• Prompt transfer to a cardiac centre should be arranged, especially for the severely acidotic and cyanosed neonate because most will require urgent atrial septostomy. Not all babies need to be ventilated for transfer. Those who are clinically stable on a prostaglandin infusion rate of less than 15 micrograms/kg/minute may be transported safely without mechanical ventilation.[10] 
  • Balloon atrial septostomy (BAS) which was developed by Rashkind nearly half a century ago remains an important part of the management of babies with TGA with intact ventricular septum.[11] It improves mixing of blood at the atrial level by creating or enhancing an atrial communication. BAS may be associated with vascular trauma, atrial arrhythmias, atrial perforation and tamponade.

Surgical

  • The definitive corrective procedure is the arterial switch operation, which has replaced the previous procedures (Mustard or Senning) focused on achieving a physiological  rather than an anatomical correction of circulation in TGA.[12] 
  • Most full-term neonates with uncomplicated TGA can undergo an arterial switch operation (ASO) as a single operation, with minimal mortality. It has been traditional to wait for several days before performing the procedure but increasingly the procedure is performed at an earlier age. A recent study supports 3 days of age as the ideal time for an ASO.[13] 
  • Data confirming that ASO produces excellent long-term results in TGA with low mortality and morbidity and confirming it as the procedure of choice are emerging.[14]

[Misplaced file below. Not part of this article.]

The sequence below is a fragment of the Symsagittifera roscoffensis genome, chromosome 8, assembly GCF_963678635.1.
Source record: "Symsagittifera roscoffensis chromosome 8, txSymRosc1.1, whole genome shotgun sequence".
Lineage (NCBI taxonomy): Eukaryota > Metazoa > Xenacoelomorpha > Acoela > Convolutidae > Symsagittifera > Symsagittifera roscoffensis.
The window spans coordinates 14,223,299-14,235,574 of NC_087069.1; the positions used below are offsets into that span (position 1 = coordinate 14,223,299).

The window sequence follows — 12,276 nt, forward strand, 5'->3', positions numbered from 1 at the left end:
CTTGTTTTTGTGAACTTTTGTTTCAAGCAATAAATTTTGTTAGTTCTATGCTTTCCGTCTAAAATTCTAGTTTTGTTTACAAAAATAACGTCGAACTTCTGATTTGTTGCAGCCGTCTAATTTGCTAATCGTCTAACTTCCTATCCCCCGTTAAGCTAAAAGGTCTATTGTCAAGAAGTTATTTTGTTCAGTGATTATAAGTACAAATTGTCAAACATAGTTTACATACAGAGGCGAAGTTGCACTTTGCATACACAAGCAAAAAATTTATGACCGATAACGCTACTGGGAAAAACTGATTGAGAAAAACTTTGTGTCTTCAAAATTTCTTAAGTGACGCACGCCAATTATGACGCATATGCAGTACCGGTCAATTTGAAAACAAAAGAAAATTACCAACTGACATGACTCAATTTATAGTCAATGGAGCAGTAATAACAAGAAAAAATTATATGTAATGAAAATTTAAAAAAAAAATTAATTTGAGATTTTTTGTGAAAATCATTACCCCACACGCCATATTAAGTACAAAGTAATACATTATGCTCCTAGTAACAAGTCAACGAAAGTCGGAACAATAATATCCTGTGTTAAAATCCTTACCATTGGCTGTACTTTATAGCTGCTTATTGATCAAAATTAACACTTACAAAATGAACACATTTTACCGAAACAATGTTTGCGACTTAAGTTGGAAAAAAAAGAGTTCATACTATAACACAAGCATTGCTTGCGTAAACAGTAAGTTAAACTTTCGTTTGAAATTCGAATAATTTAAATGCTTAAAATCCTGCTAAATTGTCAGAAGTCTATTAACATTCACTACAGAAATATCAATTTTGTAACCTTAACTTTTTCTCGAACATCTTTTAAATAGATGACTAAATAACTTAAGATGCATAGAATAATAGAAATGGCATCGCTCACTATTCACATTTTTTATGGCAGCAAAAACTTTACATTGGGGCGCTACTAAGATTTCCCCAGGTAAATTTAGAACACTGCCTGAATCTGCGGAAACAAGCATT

• Survival into adulthood after ASO is common with a 20-year survival rate of almost 90%. However, this is not always trouble free and several long-term consequences are recognised. These include:
    • Neopulmonary stenosis
    • Neoaortic regurgitation
    • Neoaortic root dilatation
    • Coronary artery disease
  • Anywhere between 2% to 8% of patients may require intervention, including balloon angioplasty, transcatheter stenting or surgical patch arterioplasty.
  • Obstructed coronary arteries are present in 5% to 7% of survivors and remain the most common cause of morbidity and mortality after ASO. The incidence of myocardial ischaemia, infarction and death is highest in the first three months after ASO.
  • The incidence of sudden cardiac death in repaired TGA patients is reported to be between 0.3% to 0.8%. This is thought to be related to primary arrhythmia, myocardial ischaemia or myocardial infarction and most occur one to five years after ASO.
  • There is a high incidence frequency of neurodevelopmental (ND) abnormalities in these patients. All TGA patients should have ND evaluation ideally in early childhood.[16] 
  • Low gestational age and a high pre-operative lactate are the most important predictors of poor developmental outcome.[5]

Further reading & references

  1. Peyvandi S, Ingall E, Woyciechowski S, et al; Risk of congenital heart disease in relatives of probands with conotruncal cardiac defects: an evaluation of 1,620 families. Am J Med Genet A. 2014 Jun;164A(6):1490-5. doi: 10.1002/ajmg.a.36500. Epub 2014 Mar 26.
  2. Martins P, Castela E; Transposition of the great arteries. Orphanet J Rare Dis. 2008 Oct 13;3:27.
  3. Park MK; Pediatric Cardiology for Practitioners, 5th Edition, Mosby Elsevier. 2008.